• You can’t be perfect, but if you don’t try, you won’t be good enough. — Paul Halmos
  • Revenge is a dish best served cold. — Mario Puzo in The Godfather
  • E = mc^2 — Albert Einstein
  • Life is like riding a bicycle. To keep your balance you must keep moving. — Albert Einstein
  • A mathematician is a blind man in a dark room looking for a black cat which isn’t there.
    -Charles Darwin
  • The best way out is always through. — Robert Frost
  • You have to let it all go, Neo. Fear, doubt, and disbelief. Free your mind. — Morpheus in The Matrix
  • Everything that has a beginning has an end. — The Oracle, in The Matrix Revolutions
  • Like I always say, there’s no ‘I’ in “team”. There is a ‘me’, though, if you jumble it up. — David Shore
  • If I could remember the names of all these particles, I’d be a botanist. — Enrico Fermi
  • Everyone is entitled to be stupid, but some abuse the privilege. –Anonymous
  • Don’t raise your voice; improve your argument. — Anonymous’ father
  • In mathematics you don’t understand things. You just get used to them. –John von Neumann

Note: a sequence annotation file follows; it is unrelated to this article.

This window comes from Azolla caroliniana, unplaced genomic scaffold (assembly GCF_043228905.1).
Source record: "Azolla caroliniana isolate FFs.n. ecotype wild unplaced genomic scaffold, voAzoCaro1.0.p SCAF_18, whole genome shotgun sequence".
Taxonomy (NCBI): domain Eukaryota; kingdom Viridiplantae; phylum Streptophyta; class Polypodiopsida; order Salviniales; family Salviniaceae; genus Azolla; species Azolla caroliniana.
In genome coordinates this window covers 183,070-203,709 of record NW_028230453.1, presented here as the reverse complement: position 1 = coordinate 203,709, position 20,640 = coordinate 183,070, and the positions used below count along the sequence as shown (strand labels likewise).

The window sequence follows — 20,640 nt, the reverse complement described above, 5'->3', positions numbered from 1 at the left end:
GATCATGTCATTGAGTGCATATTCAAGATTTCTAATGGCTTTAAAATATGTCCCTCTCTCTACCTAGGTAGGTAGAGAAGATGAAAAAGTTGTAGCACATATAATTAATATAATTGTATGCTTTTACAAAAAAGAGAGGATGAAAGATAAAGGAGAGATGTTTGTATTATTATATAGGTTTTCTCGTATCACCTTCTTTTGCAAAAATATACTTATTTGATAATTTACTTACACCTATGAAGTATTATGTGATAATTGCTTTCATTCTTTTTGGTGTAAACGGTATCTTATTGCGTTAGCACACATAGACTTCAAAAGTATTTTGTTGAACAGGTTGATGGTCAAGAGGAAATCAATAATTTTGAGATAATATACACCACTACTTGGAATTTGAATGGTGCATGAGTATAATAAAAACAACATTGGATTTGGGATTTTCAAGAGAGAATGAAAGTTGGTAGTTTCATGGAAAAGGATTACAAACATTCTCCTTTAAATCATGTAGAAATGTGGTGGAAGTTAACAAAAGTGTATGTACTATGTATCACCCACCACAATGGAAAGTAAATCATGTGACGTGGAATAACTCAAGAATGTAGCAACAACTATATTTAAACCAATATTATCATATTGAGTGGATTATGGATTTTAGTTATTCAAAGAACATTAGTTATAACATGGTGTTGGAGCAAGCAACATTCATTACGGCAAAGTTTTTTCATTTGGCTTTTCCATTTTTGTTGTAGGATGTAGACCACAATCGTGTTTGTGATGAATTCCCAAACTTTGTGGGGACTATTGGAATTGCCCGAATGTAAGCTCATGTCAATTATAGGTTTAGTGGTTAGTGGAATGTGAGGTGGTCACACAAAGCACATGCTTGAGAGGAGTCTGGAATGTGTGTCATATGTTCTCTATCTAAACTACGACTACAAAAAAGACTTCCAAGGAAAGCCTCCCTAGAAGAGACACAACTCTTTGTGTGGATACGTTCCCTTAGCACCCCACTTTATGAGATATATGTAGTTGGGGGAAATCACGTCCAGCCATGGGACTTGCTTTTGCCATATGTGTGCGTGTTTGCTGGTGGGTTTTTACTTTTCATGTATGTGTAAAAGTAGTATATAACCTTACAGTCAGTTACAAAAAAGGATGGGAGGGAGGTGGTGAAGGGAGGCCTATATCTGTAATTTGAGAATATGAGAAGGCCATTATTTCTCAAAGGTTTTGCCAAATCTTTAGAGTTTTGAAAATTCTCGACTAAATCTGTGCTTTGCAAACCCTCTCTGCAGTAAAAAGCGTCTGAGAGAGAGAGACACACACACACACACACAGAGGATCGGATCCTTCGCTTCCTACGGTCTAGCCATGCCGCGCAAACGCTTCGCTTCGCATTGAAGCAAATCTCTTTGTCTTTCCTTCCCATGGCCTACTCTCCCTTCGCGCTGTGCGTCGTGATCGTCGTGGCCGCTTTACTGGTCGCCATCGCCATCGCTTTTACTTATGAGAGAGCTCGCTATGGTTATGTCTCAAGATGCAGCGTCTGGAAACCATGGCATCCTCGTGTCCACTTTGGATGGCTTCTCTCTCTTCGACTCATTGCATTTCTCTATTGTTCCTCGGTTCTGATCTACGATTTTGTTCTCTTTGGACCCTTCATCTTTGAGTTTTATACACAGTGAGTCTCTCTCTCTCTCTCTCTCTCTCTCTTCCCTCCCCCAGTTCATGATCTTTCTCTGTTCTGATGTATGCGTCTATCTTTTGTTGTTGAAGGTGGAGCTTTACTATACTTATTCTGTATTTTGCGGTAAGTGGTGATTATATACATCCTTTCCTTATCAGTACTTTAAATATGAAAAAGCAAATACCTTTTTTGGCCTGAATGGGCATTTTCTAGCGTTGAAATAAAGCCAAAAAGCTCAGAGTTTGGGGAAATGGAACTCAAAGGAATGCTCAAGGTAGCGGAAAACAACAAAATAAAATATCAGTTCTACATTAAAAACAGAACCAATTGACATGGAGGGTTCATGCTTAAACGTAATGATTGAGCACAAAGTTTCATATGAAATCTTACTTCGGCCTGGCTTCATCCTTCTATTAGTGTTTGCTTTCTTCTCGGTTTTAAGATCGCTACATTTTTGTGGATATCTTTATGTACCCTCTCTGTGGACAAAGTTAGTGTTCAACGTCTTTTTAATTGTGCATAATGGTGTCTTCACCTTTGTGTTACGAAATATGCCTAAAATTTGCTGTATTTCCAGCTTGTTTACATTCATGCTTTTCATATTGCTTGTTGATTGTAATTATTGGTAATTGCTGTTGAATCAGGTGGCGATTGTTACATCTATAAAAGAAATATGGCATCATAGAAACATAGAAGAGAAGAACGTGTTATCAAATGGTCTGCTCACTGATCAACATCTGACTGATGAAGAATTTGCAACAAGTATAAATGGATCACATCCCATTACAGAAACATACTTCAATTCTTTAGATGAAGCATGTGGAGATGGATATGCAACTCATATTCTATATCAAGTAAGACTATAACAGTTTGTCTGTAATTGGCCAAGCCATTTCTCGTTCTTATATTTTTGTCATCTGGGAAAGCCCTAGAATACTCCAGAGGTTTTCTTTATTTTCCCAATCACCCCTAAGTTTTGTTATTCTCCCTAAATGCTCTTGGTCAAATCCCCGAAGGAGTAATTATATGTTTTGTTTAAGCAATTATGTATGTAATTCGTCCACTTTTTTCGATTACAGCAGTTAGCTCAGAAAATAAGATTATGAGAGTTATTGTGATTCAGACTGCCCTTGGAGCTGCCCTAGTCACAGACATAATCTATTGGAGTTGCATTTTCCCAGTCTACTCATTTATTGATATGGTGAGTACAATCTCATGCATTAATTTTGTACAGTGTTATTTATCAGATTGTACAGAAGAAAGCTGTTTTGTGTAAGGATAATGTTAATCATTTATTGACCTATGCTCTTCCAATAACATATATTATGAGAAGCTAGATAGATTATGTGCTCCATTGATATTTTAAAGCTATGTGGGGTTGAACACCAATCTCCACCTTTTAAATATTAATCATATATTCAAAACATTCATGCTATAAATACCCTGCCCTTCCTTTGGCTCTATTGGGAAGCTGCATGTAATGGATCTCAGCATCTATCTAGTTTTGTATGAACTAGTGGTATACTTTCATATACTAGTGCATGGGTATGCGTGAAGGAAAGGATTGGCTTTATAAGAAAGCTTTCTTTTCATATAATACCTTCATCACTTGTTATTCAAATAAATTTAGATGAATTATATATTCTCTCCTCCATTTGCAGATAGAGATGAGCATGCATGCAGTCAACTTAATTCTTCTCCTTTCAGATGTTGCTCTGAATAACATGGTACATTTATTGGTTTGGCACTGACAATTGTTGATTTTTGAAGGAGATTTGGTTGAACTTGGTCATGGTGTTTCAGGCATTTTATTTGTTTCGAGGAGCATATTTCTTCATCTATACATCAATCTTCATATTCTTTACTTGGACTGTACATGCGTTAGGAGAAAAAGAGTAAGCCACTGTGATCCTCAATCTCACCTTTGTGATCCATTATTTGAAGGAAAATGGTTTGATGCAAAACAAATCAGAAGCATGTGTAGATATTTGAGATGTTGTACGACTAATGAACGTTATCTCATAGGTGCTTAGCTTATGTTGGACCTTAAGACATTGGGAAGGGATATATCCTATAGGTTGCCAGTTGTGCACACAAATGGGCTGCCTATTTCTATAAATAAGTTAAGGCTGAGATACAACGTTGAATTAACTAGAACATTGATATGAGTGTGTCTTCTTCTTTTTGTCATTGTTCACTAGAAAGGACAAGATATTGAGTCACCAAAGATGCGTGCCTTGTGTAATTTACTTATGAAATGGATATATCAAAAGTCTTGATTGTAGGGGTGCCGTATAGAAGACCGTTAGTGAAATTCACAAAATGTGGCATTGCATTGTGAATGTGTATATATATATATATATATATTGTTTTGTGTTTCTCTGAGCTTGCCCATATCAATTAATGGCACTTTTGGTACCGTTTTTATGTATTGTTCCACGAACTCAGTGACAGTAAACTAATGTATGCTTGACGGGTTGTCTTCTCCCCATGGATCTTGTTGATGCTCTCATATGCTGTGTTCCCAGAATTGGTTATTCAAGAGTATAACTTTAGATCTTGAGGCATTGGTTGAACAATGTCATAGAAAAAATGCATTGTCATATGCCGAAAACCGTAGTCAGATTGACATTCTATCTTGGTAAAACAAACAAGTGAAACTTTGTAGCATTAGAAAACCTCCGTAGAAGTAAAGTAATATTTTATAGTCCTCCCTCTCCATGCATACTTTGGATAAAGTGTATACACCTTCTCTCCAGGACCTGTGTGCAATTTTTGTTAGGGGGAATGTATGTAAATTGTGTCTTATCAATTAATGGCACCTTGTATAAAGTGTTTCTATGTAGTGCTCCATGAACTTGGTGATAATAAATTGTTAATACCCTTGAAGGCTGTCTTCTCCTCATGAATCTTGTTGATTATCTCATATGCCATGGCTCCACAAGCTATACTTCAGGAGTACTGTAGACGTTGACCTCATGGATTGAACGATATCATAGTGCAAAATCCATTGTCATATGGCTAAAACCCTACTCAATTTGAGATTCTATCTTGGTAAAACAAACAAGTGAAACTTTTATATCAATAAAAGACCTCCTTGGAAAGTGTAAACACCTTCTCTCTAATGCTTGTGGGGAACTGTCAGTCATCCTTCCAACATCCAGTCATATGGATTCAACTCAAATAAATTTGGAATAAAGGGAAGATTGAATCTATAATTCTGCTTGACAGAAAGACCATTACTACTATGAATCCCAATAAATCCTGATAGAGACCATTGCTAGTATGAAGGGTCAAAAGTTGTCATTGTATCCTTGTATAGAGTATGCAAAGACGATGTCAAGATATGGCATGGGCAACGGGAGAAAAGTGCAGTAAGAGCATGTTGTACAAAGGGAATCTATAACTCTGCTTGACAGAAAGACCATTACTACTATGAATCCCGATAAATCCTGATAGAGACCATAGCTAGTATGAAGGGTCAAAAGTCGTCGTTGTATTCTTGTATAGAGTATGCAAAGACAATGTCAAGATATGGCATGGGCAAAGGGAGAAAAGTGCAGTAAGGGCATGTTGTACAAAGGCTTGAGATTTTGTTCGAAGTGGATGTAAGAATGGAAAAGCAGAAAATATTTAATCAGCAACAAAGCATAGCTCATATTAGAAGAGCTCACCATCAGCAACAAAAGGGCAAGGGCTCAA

• Oh, he seems like an okay person, except for being a little strange in some ways. All day he sits at his desk and scribbles, scribbles, scribbles. Then, at the end of the day, he takes the sheets of paper he’s scribbled on, scrunches them all up, and throws them in the trash can. — J. von Neumann’s housekeeper, describing her employer
  • (The Big Bang Theory) Sheldon: You’re not done with her, are you?
    Leonard: Our babies will be smart AND beautiful.
    Sheldon: Not to mention imaginary!
  • A paradox is not a conflict within reality. It is a conflict between reality and your feeling of what reality should be like. — Richard Fenyman
  • I have never met a man so ignorant that I couldn’t learn something from him. — Galileo Galilei
  • Never judge a book by its movie. — J W Eagan
  • Hell hath no fury like a woman scorned. — William Congreve
  • Who can does; who cannot do, teaches; who cannot teach, teaches teachers. — Paul Erdos.
  • Mathematics requires a small dose, not of genius, but of an imaginative freedom which, in a larger dose, would be insanity. And if mathematicians tend to burn out early in their careers, it is probably because life has forced them to acquire too much common sense, thereby rendering them too sane to work. But by then they are sane enough to teach, so a use can still be found for them. — Angus K. Rodgers

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